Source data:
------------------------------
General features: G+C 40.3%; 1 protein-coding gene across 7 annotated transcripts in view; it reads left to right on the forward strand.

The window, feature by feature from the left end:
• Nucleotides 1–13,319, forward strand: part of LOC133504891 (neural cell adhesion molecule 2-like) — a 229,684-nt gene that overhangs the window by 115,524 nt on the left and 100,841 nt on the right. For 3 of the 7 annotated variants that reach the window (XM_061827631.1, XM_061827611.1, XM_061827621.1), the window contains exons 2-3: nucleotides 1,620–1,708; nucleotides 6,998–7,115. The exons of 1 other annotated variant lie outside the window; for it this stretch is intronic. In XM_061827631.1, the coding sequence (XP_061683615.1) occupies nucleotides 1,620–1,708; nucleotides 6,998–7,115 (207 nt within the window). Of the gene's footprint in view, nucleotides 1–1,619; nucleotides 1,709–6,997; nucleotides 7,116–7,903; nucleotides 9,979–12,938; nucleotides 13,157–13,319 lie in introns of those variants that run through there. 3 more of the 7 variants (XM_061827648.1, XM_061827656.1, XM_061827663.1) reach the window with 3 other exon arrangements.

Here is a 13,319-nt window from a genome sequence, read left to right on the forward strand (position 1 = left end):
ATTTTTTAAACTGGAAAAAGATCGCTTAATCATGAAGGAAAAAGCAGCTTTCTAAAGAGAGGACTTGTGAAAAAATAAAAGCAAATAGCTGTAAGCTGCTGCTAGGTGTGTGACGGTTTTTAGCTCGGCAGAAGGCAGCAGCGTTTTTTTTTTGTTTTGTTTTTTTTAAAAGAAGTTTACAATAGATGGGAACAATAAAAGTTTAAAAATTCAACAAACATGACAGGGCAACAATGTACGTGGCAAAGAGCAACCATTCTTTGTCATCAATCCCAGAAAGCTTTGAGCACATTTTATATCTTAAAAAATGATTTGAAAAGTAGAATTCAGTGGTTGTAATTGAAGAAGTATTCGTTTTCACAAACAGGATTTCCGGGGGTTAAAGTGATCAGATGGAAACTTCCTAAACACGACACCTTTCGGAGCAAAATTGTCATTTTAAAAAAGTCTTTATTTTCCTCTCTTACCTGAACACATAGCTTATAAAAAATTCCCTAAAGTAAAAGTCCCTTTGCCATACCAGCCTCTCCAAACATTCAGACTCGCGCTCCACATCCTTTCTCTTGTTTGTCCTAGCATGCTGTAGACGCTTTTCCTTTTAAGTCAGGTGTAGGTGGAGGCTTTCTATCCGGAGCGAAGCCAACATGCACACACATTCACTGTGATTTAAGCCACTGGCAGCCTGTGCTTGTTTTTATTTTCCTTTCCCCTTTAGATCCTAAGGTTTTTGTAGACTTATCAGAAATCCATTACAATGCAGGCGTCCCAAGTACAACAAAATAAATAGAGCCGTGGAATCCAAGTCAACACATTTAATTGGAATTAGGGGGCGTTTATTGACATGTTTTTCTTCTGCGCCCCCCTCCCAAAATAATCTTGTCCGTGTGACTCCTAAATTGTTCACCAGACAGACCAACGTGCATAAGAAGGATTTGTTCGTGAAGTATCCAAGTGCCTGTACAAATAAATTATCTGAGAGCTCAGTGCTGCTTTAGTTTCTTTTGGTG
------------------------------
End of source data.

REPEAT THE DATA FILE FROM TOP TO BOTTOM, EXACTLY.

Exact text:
General features: G+C 40.3%; 1 protein-coding gene across 7 annotated transcripts in view; it reads left to right on the forward strand.

The window, feature by feature from the left end:
• Nucleotides 1–13,319, forward strand: part of LOC133504891 (neural cell adhesion molecule 2-like) — a 229,684-nt gene that overhangs the window by 115,524 nt on the left and 100,841 nt on the right. For 3 of the 7 annotated variants that reach the window (XM_061827631.1, XM_061827611.1, XM_061827621.1), the window contains exons 2-3: nucleotides 1,620–1,708; nucleotides 6,998–7,115. The exons of 1 other annotated variant lie outside the window; for it this stretch is intronic. In XM_061827631.1, the coding sequence (XP_061683615.1) occupies nucleotides 1,620–1,708; nucleotides 6,998–7,115 (207 nt within the window). Of the gene's footprint in view, nucleotides 1–1,619; nucleotides 1,709–6,997; nucleotides 7,116–7,903; nucleotides 9,979–12,938; nucleotides 13,157–13,319 lie in introns of those variants that run through there. 3 more of the 7 variants (XM_061827648.1, XM_061827656.1, XM_061827663.1) reach the window with 3 other exon arrangements.

Here is a 13,319-nt window from a genome sequence, read left to right on the forward strand (position 1 = left end):
ATTTTTTAAACTGGAAAAAGATCGCTTAATCATGAAGGAAAAAGCAGCTTTCTAAAGAGAGGACTTGTGAAAAAATAAAAGCAAATAGCTGTAAGCTGCTGCTAGGTGTGTGACGGTTTTTAGCTCGGCAGAAGGCAGCAGCGTTTTTTTTTTGTTTTGTTTTTTTTAAAAGAAGTTTACAATAGATGGGAACAATAAAAGTTTAAAAATTCAACAAACATGACAGGGCAACAATGTACGTGGCAAAGAGCAACCATTCTTTGTCATCAATCCCAGAAAGCTTTGAGCACATTTTATATCTTAAAAAATGATTTGAAAAGTAGAATTCAGTGGTTGTAATTGAAGAAGTATTCGTTTTCACAAACAGGATTTCCGGGGGTTAAAGTGATCAGATGGAAACTTCCTAAACACGACACCTTTCGGAGCAAAATTGTCATTTTAAAAAAGTCTTTATTTTCCTCTCTTACCTGAACACATAGCTTATAAAAAATTCCCTAAAGTAAAAGTCCCTTTGCCATACCAGCCTCTCCAAACATTCAGACTCGCGCTCCACATCCTTTCTCTTGTTTGTCCTAGCATGCTGTAGACGCTTTTCCTTTTAAGTCAGGTGTAGGTGGAGGCTTTCTATCCGGAGCGAAGCCAACATGCACACACATTCACTGTGATTTAAGCCACTGGCAGCCTGTGCTTGTTTTTATTTTCCTTTCCCCTTTAGATCCTAAGGTTTTTGTAGACTTATCAGAAATCCATTACAATGCAGGCGTCCCAAGTACAACAAAATAAATAGAGCCGTGGAATCCAAGTCAACACATTTAATTGGAATTAGGGGGCGTTTATTGACATGTTTTTCTTCTGCGCCCCCCTCCCAAAATAATCTTGTCCGTGTGACTCCTAAATTGTTCACCAGACAGACCAACGTGCATAAGAAGGATTTGTTCGTGAAGTATCCAAGTGCCTGTACAAATAAATTATCTGAGAGCTCAGTGCTGCTTTAGTTTCTTTTGGTG